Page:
Have you ever been asked to lead something in the church and thought “What? Me? No way!!!”
The thought of being a leader can raise a number of feelings. Here a few that I have heard:
- It’s too much responsibility. What if I make a bad decision? I don’t want to have to deal with the consequences. What if I have to weigh in on a difficult situation? What if I don’t know what to do? I don’t want to know about the dark underbelly of the church.
- It would be too hard. I don’t think I’m leader material. I don’t like to be up front or in charge.
- I don’t think I’m called to be a leader. God never told me that I was to be a leader.
- I’ve never been a leader before, so I can’t be one. I don’t know what to do!
- I’m too shy, too quiet. I don’t like to speak up, and I certainly don’t want to be up in front of a crowd. I hate public speaking.
- I don’t know the Bible well enough.
Have you heard these before? Maybe you have heard them coming out of your mouth! Are there other reasons that you have heard, or that you have used, to suggest that a person shouldn’t be a leader?
And most importantly of all, should these concerns invalidate a person from becoming a leader in the church?
As we continue our series through 1st Timothy, we have arrived at chapter 3, and it is all about leaders. Who should be a leader? How should they become a leader? At Faith Church we have wrestled with these questions numerous times. In 2014 we updated our approach to leadership, and we said we made these changes based on biblical principles. For those of you a part of Faith Church, read what Paul says to Timothy, and then answer: how well do you think we did?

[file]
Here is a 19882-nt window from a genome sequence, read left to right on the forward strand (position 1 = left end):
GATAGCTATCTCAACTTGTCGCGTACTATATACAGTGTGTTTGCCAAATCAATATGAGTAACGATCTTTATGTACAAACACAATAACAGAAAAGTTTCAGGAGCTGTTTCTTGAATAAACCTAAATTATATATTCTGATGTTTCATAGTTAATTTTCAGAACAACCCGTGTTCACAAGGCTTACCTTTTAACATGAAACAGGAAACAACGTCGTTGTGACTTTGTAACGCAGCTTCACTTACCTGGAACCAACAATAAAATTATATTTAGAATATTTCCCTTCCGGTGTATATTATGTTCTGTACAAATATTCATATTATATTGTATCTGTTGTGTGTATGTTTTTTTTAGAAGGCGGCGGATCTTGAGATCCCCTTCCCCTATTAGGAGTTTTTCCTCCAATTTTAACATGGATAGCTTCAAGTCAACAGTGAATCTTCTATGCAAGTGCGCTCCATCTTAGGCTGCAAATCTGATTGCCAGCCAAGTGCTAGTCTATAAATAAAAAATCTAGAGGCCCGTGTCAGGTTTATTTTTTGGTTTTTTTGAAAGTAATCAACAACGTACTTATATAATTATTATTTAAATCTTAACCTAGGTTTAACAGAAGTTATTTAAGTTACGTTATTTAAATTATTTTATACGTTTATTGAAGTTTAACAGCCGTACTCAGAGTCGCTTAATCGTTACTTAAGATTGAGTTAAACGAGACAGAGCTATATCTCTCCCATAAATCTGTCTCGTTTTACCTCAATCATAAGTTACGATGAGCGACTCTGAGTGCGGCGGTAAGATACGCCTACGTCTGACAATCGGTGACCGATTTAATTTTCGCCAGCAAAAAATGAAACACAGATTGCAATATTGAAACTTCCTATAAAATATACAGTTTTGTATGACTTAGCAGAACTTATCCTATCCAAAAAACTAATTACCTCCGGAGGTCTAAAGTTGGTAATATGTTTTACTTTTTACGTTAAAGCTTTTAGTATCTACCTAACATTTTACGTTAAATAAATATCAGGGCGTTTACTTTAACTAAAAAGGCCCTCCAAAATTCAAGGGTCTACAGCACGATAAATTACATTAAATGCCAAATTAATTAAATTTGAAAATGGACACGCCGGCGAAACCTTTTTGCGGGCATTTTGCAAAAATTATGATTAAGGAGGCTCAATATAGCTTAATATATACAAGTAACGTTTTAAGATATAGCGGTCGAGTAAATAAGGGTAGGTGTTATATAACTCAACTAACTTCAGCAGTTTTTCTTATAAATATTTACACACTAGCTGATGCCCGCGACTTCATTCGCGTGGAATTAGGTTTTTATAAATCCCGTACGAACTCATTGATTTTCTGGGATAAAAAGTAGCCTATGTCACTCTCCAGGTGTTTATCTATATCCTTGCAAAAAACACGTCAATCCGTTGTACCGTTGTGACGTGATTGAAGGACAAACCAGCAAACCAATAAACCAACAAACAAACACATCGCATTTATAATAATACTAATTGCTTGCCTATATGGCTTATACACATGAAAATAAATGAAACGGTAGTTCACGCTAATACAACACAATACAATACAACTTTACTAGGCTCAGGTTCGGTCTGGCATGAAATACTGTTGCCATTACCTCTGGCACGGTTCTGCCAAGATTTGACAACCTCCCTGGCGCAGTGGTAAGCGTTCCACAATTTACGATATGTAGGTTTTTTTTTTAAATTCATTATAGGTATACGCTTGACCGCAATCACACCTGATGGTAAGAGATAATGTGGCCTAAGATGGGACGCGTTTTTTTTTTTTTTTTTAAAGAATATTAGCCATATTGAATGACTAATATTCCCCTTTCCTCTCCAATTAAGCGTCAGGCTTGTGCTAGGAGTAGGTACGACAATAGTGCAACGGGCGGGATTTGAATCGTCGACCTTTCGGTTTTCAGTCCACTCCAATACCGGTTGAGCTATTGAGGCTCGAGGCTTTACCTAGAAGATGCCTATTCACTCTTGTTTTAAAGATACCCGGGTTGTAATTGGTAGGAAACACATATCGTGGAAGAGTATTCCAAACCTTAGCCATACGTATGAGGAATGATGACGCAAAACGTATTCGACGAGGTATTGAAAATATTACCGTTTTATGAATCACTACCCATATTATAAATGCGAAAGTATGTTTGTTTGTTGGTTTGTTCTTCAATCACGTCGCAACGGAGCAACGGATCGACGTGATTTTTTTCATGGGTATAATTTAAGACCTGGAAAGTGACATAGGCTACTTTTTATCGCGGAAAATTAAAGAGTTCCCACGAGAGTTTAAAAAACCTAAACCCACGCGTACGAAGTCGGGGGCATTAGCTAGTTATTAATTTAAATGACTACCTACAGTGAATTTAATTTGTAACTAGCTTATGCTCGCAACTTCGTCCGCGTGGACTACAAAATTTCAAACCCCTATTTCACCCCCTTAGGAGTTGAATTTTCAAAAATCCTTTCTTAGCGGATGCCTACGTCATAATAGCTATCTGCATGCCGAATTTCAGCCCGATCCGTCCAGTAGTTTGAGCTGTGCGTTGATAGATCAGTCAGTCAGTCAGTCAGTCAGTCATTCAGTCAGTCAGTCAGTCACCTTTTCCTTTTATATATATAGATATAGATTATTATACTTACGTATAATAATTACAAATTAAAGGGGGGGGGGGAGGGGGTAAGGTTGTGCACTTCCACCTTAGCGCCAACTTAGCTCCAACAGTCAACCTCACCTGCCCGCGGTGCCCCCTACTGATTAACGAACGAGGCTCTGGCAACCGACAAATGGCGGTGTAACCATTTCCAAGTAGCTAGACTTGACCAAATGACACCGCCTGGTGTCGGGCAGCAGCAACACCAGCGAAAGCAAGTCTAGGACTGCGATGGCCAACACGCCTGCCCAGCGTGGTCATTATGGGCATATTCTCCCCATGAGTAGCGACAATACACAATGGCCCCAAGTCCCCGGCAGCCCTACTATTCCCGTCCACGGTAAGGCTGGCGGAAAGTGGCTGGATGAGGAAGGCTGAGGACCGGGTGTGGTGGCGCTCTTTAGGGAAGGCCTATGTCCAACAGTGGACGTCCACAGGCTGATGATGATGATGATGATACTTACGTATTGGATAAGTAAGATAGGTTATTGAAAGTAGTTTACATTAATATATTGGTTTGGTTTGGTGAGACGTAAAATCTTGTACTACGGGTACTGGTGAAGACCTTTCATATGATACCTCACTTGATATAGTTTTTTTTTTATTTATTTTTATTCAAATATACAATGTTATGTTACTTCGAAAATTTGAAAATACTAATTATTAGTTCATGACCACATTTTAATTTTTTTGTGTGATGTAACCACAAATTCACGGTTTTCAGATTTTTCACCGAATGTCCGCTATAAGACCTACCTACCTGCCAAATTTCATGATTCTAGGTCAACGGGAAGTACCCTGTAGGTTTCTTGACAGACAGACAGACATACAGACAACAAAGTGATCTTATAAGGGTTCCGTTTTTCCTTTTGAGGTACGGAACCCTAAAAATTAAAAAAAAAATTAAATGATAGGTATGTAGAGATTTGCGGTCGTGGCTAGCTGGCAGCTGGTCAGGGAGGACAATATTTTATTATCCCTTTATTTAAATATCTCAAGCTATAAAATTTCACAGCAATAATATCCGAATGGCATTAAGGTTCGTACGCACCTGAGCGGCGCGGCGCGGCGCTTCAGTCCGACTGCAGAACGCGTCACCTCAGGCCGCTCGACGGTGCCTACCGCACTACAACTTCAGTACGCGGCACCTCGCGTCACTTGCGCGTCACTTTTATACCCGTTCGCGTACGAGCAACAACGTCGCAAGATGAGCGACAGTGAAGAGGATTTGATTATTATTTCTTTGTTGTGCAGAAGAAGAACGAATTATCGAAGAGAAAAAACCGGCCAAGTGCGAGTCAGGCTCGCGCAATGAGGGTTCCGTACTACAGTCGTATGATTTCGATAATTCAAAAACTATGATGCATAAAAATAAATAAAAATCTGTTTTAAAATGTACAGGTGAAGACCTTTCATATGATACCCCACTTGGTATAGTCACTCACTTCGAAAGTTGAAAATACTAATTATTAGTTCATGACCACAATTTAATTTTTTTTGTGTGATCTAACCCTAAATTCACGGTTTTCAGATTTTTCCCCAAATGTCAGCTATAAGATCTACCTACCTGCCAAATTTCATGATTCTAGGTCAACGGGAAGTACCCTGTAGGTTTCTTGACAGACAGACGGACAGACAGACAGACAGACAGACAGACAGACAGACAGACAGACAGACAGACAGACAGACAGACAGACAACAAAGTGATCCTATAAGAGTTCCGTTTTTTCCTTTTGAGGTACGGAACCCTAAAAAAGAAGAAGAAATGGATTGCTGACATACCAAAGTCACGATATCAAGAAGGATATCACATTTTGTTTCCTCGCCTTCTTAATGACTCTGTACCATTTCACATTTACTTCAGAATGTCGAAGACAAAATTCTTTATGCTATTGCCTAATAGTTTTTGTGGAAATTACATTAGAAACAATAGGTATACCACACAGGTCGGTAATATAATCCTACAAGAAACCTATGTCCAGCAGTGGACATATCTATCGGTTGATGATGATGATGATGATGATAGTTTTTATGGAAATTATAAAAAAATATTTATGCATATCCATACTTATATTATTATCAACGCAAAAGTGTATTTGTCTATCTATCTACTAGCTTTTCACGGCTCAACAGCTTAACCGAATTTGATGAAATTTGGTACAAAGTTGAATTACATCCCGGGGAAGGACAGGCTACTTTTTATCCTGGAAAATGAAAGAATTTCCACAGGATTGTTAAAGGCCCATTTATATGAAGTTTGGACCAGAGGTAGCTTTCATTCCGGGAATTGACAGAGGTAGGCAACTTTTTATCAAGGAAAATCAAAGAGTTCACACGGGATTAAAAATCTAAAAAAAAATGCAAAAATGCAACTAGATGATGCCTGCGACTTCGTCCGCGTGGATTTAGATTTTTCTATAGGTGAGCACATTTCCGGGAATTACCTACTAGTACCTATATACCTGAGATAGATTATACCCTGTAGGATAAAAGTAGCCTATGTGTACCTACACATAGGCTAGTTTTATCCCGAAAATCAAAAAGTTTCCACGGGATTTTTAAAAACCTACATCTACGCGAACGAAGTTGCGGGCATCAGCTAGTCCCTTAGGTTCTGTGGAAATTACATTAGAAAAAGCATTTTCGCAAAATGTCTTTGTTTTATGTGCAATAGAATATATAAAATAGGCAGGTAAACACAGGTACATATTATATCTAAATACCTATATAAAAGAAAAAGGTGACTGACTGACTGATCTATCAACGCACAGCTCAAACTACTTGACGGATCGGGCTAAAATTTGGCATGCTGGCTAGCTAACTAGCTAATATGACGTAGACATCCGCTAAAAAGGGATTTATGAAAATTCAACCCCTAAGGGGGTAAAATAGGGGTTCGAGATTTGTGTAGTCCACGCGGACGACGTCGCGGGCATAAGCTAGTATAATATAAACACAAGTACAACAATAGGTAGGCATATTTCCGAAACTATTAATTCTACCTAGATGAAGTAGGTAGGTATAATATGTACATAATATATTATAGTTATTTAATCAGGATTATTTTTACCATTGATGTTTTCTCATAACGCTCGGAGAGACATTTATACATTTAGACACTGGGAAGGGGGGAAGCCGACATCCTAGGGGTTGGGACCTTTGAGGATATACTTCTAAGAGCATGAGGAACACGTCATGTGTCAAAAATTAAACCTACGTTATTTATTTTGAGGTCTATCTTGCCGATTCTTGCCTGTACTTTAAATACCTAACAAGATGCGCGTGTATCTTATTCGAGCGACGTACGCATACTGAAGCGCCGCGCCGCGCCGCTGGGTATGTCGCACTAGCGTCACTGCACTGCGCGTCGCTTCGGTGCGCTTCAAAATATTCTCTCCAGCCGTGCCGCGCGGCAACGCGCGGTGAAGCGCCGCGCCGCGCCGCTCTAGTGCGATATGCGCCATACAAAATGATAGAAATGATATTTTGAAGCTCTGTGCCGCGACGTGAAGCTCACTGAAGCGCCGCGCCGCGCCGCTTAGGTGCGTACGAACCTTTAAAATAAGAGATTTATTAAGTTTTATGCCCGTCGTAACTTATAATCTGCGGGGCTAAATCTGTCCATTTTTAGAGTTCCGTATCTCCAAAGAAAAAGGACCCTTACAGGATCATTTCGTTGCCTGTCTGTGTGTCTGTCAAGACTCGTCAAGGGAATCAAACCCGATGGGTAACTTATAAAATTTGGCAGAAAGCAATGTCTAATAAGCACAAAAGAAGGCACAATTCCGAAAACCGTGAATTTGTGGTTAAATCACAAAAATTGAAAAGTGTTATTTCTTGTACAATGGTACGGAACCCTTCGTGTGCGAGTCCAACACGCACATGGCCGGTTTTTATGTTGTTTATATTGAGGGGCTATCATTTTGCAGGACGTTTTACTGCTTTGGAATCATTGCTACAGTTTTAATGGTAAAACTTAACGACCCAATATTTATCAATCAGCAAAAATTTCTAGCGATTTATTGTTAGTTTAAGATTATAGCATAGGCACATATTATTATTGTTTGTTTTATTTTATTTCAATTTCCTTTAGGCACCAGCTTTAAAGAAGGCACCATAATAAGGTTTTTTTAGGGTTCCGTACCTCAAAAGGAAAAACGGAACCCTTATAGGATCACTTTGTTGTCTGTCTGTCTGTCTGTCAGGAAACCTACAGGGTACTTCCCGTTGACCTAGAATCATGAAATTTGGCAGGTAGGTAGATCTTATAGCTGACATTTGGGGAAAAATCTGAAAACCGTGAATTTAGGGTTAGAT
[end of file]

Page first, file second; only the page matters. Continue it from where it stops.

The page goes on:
Check out 1 Timothy 3. Read the selection, then continue reading below.
Paul gives Timothy quite a long list of qualifications for leaders, doesn’t he? One of my concerns as I prepare this sermon is that at Faith Church we currently have 9 people on our Leadership Team. Maybe the rest of the church will hear the topic and think “Oh, this sermon is just for those 9 people on the Leadership Team. So I don’t have to listen in.” If you’re thinking something like that, I encourage you to still listen in. Here’s why:
This sermon is mostly for those who are not leaders yet. It is for the rest of the congregation, those who might become leaders, and even those who won’t. Why? Because those 9 current leaders have already achieved these qualities in large measure or else there is no way they could have been considered for our Leadership Team. Our current leaders can hear these words from Paul as an important reminder, for sure. But it is best for all the rest of us to see Paul as speaking primarily to us. Everyone can and should see these qualities as describing how a disciple of Jesus should live. Therefore, Paul’s words are for all of us. Let’s all pay close attention to the life that Paul describes here. Let’s all ask God to speak to us through his word, as perhaps there is something in these descriptions of overseers and deacons that we need to hear.